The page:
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What does the UK Border Force strike mean for your flight?

Hundreds of UK Border Force officers at Heathrow airport are striking for four days over what their union calls “an unworkable new roster system”.

The Public and Commercial Services (PCS) union has called the walk-out of members working for UK Border Force over new rosters that it claims “would see around 250 of them forced out of their jobs at passport control”.

Members voted by a margin of 9-1 in favour of industrial action over the issue.

The stoppage, involving more than 300 PCS members, involves UK Border Force offices working on passport control in all four Heathrow terminals.

These are the key questions and answers.

What is the dispute about?

At the root of the dispute is a controversial new rostering system.

The PCS union says planned alterations to shift patterns “would have a detrimental effect on all the current staff and leave nearly 250 without a job on passport control, including many with disabilities or caring responsibilities”.

The union says: “The Home Office have indicated they will no longer accommodate their contractual flexible working arrangements, reasonable adjustments, or ‘legacy’ contractual terms on the new roster.

“There is anger at the rigidity of the new roster with many members saying it won’t work.

“If they refuse to accept the new contracts, they would be forced to seek jobs elsewhere in the Home Office.”

“The strike action comes because of the employer’s failure to enter into meaningful negotiations with PCS, and lack of willingness to offer any movement on their plans.”

Wasn’t a similar strike called off?

Yes. In late March the PCS union told the Home Office it had called a strike from 11 to 14 April – a very busy spell at the end of the school holidays for many families. But in what the union called “a spirit of collaboration”, the PCS called off the walk-out a week before it was due to start.

At the time the union’s general secretary, Fran Heathcote, warned: “This does not end the dispute. It is an opportunity for the Home Office to demonstrate they are genuinely seeking a resolution.”

But she later called the new strike, saying: “The Home Office should be doing all it can to retain experienced, trained staff – not lose them by introducing an unworkable new roster system.”

What are the effects?

Since UK Border Force staff routinely check only arrivals at airports, rather than departures, the initial impact of the walk-out will be on people landing from abroad at Britain’s busiest airport.

The PCS said: “Members are committed to the action and expect that their walkouts will disrupt passport checks for travellers coming into the UK at Heathrow airport.”

But interviews with a sample of travellers arriving from the airport on the Heathrow Express at London Paddington station on the morning of the first day identified no problems with passport control.

Angie, a Delta passenger from Boston, told The Independent: “It was kind of ridiculously easy – no people in front of me. I put my passport down [for the eGate], it beeped and I was through.”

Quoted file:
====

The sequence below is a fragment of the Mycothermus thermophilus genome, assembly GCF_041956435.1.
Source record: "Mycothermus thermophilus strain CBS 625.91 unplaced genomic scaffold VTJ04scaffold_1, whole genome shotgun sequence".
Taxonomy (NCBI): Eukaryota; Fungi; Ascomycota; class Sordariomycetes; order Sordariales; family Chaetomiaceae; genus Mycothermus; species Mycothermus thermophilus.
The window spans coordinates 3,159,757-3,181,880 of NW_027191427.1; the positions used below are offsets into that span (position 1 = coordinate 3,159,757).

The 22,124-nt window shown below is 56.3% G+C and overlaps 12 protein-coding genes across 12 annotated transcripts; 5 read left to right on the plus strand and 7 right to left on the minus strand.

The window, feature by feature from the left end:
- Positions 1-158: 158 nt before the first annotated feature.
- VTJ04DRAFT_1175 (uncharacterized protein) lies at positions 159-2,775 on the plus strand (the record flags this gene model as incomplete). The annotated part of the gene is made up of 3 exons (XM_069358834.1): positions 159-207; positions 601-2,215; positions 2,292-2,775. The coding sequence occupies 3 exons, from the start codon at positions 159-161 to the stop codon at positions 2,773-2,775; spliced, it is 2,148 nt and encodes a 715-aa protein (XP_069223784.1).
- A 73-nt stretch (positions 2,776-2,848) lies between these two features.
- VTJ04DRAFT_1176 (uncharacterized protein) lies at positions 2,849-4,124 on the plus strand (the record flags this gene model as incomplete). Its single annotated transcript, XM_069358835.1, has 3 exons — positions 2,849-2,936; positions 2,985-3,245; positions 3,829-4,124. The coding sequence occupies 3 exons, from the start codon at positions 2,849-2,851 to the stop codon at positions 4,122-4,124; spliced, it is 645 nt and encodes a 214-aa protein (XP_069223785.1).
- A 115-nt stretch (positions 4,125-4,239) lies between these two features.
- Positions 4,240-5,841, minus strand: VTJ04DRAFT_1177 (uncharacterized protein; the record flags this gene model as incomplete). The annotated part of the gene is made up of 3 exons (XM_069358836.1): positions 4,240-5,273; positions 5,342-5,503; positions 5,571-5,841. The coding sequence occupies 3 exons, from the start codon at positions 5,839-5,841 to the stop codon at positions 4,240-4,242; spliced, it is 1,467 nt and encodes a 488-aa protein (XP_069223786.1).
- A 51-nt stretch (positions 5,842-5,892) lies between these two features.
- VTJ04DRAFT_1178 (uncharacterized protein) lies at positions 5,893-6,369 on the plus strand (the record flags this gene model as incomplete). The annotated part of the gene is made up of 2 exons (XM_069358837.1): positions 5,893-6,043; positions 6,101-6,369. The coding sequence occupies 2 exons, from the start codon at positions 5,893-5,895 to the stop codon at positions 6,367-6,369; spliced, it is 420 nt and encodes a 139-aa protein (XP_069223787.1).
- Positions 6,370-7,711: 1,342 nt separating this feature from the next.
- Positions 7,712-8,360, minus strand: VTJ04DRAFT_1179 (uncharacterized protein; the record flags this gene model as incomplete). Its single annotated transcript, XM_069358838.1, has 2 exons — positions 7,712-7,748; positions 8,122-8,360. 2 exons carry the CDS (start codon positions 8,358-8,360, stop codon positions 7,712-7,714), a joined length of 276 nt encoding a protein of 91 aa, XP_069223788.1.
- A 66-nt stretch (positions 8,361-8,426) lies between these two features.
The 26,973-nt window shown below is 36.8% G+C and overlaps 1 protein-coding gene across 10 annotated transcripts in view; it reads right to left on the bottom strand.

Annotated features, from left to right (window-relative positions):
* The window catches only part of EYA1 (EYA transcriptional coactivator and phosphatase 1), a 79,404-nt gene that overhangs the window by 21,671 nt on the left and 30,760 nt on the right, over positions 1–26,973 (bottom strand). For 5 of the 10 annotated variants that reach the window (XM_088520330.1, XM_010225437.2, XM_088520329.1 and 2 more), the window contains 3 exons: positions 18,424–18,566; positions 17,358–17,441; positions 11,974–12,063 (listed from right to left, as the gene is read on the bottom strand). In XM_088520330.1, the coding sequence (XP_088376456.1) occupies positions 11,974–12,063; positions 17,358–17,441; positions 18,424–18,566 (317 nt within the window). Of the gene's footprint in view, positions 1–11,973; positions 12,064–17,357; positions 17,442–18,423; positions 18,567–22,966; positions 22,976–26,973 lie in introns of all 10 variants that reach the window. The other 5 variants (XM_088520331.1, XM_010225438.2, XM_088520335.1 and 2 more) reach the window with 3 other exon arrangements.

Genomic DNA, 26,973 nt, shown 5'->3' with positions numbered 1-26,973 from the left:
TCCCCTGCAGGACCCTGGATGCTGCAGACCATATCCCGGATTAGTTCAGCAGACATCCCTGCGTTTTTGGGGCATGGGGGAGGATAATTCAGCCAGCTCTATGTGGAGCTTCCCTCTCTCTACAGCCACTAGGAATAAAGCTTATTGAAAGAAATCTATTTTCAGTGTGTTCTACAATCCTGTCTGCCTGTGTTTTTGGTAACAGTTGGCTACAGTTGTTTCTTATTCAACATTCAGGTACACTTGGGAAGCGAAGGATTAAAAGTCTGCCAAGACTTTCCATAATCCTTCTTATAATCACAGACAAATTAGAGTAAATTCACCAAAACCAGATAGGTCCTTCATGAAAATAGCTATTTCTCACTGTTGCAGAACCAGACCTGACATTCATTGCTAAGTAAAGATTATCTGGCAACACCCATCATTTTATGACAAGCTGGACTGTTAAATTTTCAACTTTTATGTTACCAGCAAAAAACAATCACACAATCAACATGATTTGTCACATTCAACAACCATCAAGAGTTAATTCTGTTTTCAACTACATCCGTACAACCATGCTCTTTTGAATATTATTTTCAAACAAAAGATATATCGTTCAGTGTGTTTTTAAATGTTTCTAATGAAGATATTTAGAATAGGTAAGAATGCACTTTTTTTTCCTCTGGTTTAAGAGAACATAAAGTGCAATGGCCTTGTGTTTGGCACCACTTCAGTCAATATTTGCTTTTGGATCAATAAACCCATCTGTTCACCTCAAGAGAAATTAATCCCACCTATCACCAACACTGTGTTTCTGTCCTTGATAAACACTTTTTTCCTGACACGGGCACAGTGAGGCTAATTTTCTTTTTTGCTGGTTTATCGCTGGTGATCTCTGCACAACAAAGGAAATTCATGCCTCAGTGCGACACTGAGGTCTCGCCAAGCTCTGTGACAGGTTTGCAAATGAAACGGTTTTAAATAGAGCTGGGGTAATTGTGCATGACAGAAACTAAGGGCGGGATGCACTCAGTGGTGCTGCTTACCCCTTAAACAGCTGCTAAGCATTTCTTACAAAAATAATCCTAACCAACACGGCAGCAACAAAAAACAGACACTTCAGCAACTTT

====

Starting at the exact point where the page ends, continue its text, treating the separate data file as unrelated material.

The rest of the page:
Other passengers told similar stories. But it is possible that travellers arriving at Terminal 4, which has a higher proportion of passengers who cannot use eGates, face longer waits. Heathrow did not give permission to report from the airport itself.

No one is able to predict exactly what will happen at times when there is an unexpected surge in arriving passengers– especially when flights arrive containing a substantial proportion of passengers who need to be examined by officials.

Were large numbers to build up in the immigration hall of one or more terminals, it is conceivable that airlines would be ordered to delay disembarking new flights to avoid overcrowding.

Such an instruction could feed through to delays, with departing passengers unable board those planes on schedule. There could conceivably be cancellations of some departures.

But UK Border Force strikes in December 2022, which took place nationwide, did not have a significant effect.

What does the government say?

A Home Office spokesperson said: “We are disappointed with the union’s decision to strike but remain open to discussing a resolution with PCS union.

“The changes we are implementing will bring the working arrangements for Border Force Heathrow staff in line with the way staff work at other ports, provide them with more certainty on working patterns, and improve the service to the travelling public.

“Keeping our borders secure remains our top priority and we have robust plans in place to minimise any potential disruption.”

What mitigation plans does UK Border Force have?

The Home Office may use techniques as deployed during the last walk-out by UK Border Force in December 2022.

Military personnel and civil servant volunteers were trained to replace the staff who normally check the passports of arriving passengers.

They were not able to provide the same level of service. But the hope among ministers and managers is that with many arrivals able to use eGates, excessive waits can be avoided.

In addition, it is possible that new Minimum Service Level legislation could be used to require a certain proportion of union members to work.

The Independent has asked the Home Office for a response.

What are my rights if my flight is disrupted?

Cash compensation will not be payable, because the issue is beyond the airlines’ control. But they have a duty of care to provide an alternative flight as soon as possible, as well as meals and, if necessary, accommodation while you wait.

Are other strikes threatened at Heathrow?

Yes: Unite is calling out firefighters and staff in airside operations, passenger services, trolley operations and campus security from Tuesday 7 May to Monday 13 May in a dispute over employment conditions.

The airport says it does not expect passengers to be affected.